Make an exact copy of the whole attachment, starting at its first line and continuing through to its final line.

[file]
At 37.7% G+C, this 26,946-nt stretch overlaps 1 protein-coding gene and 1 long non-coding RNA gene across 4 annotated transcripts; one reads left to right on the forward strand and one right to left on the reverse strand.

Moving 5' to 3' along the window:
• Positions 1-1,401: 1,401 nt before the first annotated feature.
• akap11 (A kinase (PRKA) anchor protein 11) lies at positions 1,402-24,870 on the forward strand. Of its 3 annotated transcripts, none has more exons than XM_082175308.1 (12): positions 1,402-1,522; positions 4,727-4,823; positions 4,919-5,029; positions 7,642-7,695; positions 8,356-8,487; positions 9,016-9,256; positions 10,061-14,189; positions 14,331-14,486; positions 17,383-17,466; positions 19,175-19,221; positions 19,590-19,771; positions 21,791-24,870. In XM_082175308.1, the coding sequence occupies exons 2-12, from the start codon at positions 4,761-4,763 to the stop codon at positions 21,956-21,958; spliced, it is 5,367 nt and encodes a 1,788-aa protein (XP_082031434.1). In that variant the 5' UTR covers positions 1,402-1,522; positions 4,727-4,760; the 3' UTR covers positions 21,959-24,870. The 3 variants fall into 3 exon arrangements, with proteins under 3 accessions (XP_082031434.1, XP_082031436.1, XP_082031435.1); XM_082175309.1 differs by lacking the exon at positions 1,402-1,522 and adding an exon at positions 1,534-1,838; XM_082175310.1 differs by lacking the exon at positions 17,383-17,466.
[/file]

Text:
At 37.7% G+C, this 26,946-nt stretch overlaps 1 protein-coding gene and 1 long non-coding RNA gene across 4 annotated transcripts; one reads left to right on the forward strand and one right to left on the reverse strand.

Moving 5' to 3' along the window:
• Positions 1-1,401: 1,401 nt before the first annotated feature.
• akap11 (A kinase (PRKA) anchor protein 11) lies at positions 1,402-24,870 on the forward strand. Of its 3 annotated transcripts, none has more exons than XM_082175308.1 (12): positions 1,402-1,522; positions 4,727-4,823; positions 4,919-5,029; positions 7,642-7,695; positions 8,356-8,487; positions 9,016-9,256; positions 10,061-14,189; positions 14,331-14,486; positions 17,383-17,466; positions 19,175-19,221; positions 19,590-19,771; positions 21,791-24,870. In XM_082175308.1, the coding sequence occupies exons 2-12, from the start codon at positions 4,761-4,763 to the stop codon at positions 21,956-21,958; spliced, it is 5,367 nt and encodes a 1,788-aa protein (XP_082031434.1). In that variant the 5' UTR covers positions 1,402-1,522; positions 4,727-4,760; the 3' UTR covers positions 21,959-24,870. The 3 variants fall into 3 exon arrangements, with proteins under 3 accessions (XP_082031434.1, XP_082031436.1, XP_082031435.1); XM_082175309.1 differs by lacking the exon at positions 1,402-1,522 and adding an exon at positions 1,534-1,838; XM_082175310.1 differs by lacking the exon at positions 17,383-17,466.